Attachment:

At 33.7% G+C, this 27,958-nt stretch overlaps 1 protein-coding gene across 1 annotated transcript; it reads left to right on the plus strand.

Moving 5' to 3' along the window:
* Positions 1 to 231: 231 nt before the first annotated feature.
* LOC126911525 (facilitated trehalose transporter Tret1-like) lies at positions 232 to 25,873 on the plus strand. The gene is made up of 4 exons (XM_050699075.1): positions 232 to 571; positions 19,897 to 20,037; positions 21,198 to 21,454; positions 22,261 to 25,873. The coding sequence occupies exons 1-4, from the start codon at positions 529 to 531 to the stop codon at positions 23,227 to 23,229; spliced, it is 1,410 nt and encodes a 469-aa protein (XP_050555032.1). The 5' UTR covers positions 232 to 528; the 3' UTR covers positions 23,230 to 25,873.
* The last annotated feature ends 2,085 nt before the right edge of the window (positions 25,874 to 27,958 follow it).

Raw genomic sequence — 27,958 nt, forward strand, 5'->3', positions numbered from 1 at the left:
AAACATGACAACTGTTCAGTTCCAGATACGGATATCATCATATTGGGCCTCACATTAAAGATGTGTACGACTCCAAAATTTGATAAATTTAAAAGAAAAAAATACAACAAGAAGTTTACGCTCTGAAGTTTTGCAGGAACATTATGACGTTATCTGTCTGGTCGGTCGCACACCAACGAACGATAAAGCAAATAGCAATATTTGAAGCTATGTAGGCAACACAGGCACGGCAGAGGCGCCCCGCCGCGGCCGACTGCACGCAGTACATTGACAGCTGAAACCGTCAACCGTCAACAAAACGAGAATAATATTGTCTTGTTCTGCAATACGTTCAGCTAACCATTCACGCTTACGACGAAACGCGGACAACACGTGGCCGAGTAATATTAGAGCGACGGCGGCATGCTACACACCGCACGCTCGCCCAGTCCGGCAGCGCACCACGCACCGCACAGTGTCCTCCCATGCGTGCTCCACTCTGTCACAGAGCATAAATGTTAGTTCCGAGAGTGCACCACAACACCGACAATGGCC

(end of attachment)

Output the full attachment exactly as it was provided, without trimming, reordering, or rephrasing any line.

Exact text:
At 33.7% G+C, this 27,958-nt stretch overlaps 1 protein-coding gene across 1 annotated transcript; it reads left to right on the plus strand.

Moving 5' to 3' along the window:
* Positions 1 to 231: 231 nt before the first annotated feature.
* LOC126911525 (facilitated trehalose transporter Tret1-like) lies at positions 232 to 25,873 on the plus strand. The gene is made up of 4 exons (XM_050699075.1): positions 232 to 571; positions 19,897 to 20,037; positions 21,198 to 21,454; positions 22,261 to 25,873. The coding sequence occupies exons 1-4, from the start codon at positions 529 to 531 to the stop codon at positions 23,227 to 23,229; spliced, it is 1,410 nt and encodes a 469-aa protein (XP_050555032.1). The 5' UTR covers positions 232 to 528; the 3' UTR covers positions 23,230 to 25,873.
* The last annotated feature ends 2,085 nt before the right edge of the window (positions 25,874 to 27,958 follow it).

Raw genomic sequence — 27,958 nt, forward strand, 5'->3', positions numbered from 1 at the left:
AAACATGACAACTGTTCAGTTCCAGATACGGATATCATCATATTGGGCCTCACATTAAAGATGTGTACGACTCCAAAATTTGATAAATTTAAAAGAAAAAAATACAACAAGAAGTTTACGCTCTGAAGTTTTGCAGGAACATTATGACGTTATCTGTCTGGTCGGTCGCACACCAACGAACGATAAAGCAAATAGCAATATTTGAAGCTATGTAGGCAACACAGGCACGGCAGAGGCGCCCCGCCGCGGCCGACTGCACGCAGTACATTGACAGCTGAAACCGTCAACCGTCAACAAAACGAGAATAATATTGTCTTGTTCTGCAATACGTTCAGCTAACCATTCACGCTTACGACGAAACGCGGACAACACGTGGCCGAGTAATATTAGAGCGACGGCGGCATGCTACACACCGCACGCTCGCCCAGTCCGGCAGCGCACCACGCACCGCACAGTGTCCTCCCATGCGTGCTCCACTCTGTCACAGAGCATAAATGTTAGTTCCGAGAGTGCACCACAACACCGACAATGGCC